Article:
Figure 5.

As2O3 induces down-regulation of Bcr-Abl protein in overexpressing (AR230-r1, Baf3/BCR-ABL-r1) and mutant (Ba/F3p210T315I) Bcr-Abl–expressing cells resistant to imatinib. (A) Exponentially growing cells were exposed to increasing doses of As2O3. After 48 hours, cells were harvested and protein expression levels were determined by Western blot analysis using equal amount of protein. Blots were probed with antiabl (top panel) and antiactin antibodies (bottom panel). (B) Baf3/BCR-ABL-r1 cells were exposed to 1 or 2 μM imatinib ± 1 μMAs2O3 for 48 hours. Phosphotyrosine content and protein expression of p210Bcr-Abl were analyzed using α-pY and α-abl antibodies. Protein loading was controlled by probing for actin.

In a separate experiment, Baf3/BCR-ABL-r1 cells were exposed to 1 μM or 2 μM imatinib in the presence of 1 μM As2O3. As depicted in Figure 5B, the amount of tyrosine-phosphorylated Bcr-Abl further decreased when imatinib was combined with As2O3, reflecting the combined effects of kinase inhibition by imatinib and reduced protein expression triggered by As2O3. This implies that cotreatment with As2O3 may reduce the dose threshold of imatinib needed to overcome resistance to apoptosis.

Activity of combined treatment in primary cells

To assess the efficacy of combined treatment in imatinib-resistant primary cells, we evaluated the molecular mechanisms of resistance in patients with available cells for in vitro cultivation. All patients were in late chronic- or accelerated-phase CML and had never achieved a major cytogenetic response with imatinib or had lost this response despite continued therapy with imatinib. At the time of evaluation, patients were on 800 mg (n = 5), 600 mg (n = 1), or 300 mg (n = 1) imatinib daily. Sequence analysis of the Abl kinase domain revealed 2 patients with the p210M351T mutations as the probable mechanism of resistance. Cytogenetic and interphase fluorescence in situ hybridization (FISH) analysis detected 1 patient with BCR-ABL amplification as the most likely cause of resistance to imatinib. No mechanism of resistance could be determined for the remaining patients. Colony-forming assays of mononuclear bone marrow cells in the presence of imatinib and As2O3 or decitabine were performed on patients where sufficient material was available (Figure 6; data of patients with detected mechanisms of resistance are shown). Cells were exposed to 0 μM or 0.5 μM imatinib. Generally, enhanced growth inhibition was seen only in cases where resistance could be overcome by imatinib alone. The effect was more pronounced in erythroid progenitors (BFU-Es), which appear to be inherently more sensitive than CFU-GMs to imatinib alone as well as the combination.

Figure 6.

Combined activity of imatinib and As2O3 or decitabine in colony-forming assays of primary CML cells with defined mechanisms of resistance to imatinib. Growth of CFU-GMs and BFU-Es was assessed after continuous exposure to combined treatment for 14 days. Cells were grown in the presence of 0 μM (♦) or 0.5 μM (□) imatinib with increasing doses of the combined agent (x-axis); 0.5 μM was selected because this represents dose escalation under our assay conditions.19 Mechanisms of resistance to imatinib have been determined by cytogenetic and FISH analysis and sequencing of the Abl kinase domain. Results of resistance testing are given next to patient number (M351T or BCR-ABL amplification). Data points represent means of duplicate experiments.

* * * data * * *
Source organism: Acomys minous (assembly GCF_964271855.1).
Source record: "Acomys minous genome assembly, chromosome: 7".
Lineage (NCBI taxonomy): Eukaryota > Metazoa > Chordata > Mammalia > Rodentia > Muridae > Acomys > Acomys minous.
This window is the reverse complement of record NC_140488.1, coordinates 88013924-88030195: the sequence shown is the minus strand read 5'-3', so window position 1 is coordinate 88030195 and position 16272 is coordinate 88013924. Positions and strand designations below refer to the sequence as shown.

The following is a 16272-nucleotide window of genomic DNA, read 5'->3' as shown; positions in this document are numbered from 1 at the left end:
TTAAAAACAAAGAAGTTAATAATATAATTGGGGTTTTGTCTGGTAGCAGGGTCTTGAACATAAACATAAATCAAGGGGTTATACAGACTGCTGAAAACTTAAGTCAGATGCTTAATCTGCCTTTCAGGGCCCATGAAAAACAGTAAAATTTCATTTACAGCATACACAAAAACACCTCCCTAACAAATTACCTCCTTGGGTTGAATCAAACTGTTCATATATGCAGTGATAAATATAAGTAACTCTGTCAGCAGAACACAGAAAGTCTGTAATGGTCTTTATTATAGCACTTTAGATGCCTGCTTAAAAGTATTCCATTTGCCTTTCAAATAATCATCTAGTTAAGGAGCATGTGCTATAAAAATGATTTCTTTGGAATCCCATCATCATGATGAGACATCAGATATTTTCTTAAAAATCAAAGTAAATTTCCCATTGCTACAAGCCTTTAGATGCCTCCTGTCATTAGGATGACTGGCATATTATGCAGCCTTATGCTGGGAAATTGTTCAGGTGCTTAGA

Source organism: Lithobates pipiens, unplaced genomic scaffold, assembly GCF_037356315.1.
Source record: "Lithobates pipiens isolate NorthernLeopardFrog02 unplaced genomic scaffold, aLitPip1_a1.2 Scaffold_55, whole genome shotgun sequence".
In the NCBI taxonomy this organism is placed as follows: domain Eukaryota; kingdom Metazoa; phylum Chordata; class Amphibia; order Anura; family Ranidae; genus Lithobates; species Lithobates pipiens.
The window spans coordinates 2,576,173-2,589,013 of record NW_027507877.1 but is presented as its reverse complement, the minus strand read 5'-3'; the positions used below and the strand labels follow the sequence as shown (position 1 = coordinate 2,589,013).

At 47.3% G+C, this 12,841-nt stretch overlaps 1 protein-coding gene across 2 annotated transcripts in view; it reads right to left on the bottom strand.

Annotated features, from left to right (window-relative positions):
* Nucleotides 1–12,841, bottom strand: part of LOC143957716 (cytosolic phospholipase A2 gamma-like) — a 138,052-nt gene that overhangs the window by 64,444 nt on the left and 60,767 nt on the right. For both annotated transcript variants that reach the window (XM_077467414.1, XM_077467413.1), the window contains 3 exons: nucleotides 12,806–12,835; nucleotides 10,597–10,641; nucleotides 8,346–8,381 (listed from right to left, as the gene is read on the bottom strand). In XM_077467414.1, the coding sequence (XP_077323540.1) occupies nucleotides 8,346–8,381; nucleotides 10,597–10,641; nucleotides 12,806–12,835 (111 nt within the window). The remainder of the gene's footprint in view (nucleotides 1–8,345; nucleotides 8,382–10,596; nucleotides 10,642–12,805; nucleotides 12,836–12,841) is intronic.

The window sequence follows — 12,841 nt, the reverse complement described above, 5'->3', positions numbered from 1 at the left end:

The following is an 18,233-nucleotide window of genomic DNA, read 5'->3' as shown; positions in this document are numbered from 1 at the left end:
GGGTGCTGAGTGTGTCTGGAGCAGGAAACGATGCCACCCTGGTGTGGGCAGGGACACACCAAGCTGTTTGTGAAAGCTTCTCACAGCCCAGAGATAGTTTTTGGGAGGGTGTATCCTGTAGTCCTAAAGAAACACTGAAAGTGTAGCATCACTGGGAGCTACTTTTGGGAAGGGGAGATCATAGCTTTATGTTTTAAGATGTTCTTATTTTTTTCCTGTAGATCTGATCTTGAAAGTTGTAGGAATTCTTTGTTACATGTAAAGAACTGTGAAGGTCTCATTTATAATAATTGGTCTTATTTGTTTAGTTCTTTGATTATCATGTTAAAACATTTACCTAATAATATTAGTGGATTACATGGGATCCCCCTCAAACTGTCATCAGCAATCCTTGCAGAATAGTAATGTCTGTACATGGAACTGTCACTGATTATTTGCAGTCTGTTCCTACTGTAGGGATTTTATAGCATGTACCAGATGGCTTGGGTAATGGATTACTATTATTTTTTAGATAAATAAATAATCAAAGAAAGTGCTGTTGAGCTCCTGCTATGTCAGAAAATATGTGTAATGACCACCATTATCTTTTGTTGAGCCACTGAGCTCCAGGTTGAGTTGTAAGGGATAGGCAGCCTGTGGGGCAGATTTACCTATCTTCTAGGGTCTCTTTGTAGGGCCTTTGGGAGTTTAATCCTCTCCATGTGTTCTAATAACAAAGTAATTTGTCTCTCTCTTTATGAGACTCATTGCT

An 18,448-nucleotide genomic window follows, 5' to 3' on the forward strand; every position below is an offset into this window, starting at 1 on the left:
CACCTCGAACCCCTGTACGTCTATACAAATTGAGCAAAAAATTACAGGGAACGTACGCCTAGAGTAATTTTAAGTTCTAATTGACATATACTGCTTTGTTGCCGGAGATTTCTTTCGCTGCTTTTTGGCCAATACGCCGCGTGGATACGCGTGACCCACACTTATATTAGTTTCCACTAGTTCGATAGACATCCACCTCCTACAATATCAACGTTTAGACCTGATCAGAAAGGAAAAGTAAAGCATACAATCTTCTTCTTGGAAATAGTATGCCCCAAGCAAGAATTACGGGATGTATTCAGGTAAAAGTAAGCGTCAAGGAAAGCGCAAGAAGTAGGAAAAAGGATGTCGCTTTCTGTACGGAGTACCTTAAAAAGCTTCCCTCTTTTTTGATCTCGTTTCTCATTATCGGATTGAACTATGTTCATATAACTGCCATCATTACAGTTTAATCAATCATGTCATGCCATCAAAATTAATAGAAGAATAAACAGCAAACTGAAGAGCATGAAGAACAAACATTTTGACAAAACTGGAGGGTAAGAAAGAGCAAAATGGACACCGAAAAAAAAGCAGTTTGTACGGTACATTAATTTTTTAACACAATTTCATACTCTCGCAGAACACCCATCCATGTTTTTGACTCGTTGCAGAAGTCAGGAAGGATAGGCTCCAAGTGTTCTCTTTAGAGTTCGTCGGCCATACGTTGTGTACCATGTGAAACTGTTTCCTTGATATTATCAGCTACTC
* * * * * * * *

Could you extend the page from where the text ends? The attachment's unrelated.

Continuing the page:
Discussion

This study evaluates 2 novel antileukemic agents, As2O3 and decitabine, as potential candidates to overcome imatinib resistance in patients with CML. The focus of our analysis was imatinib-resistant cell lines that reflect clinically identified mechanisms of resistance to imatinib: Bcr-Abl point mutations and overexpression of Bcr-Abl. In the various cell lines tested, both combinations generally achieved additive to synergistic activity, in particular at high degrees of inhibition (IC80), with the exception of Ba/F3p210T315I cells. These cells are completely resistant even to high doses of imatinib. The combination of imatinib and decitabine appears to be superior to imatinib plus As2O3 when comparing the levels of synergy and the dose range over which synergy can be achieved. The level of synergy for imatinib plus decitabine is in the range of that observed using the combination of imatinib and cytosine arabinoside (Ara-C),39,40 an agent closely related to decitabine. This may reflect the common mechanism of action of these 2 drugs. Because decitabine combines cytotoxic activity with the ability to modulate gene expression by demethylating CpG islands in DNA, the antileukemic activity of this agent might be even more potent.21 However, our studies examined end points of cytotoxicity within 48 hours (apoptosis) or 72 hours (proliferation assays), while most studies examining reexpression of silenced genes by decitabine require 3 to 5 days of exposure to this agent.41 We therefore assumed that effects seen with decitabine are due to short-term cytotoxic effects rather than due to effects on gene expression.

The in vitro studies reported here suggest that the quality of combined effects in imatinib-resistant cells depends to a large degree on administering imatinib at doses that are able to overcome resistance to growth inhibition. Whereas this is feasible in Bcr-Abl–overexpressing cells (Baf/BCR-ABL-r1, AR230-r1) and cells that express Bcr-Abl mutants M351T and Y253F, resistance cannot be overcome in the T315I mutant cells. Thus, combined treatment in resistant patients with mutation T315I may not enhance efficacy. This observation is in line with a report by Hoover et al,42 where the farnesyl-transferase inhibitor SCH66336 was shown to cooperate with imatinib in Baf/BCR-ABL-r1 and AR230-r1 cells but not in Ba/F3p210T315I cells. These data are consistent with the notion that residual activity of imatinib is essential for favorable combined activity with alternative antileukemic drugs.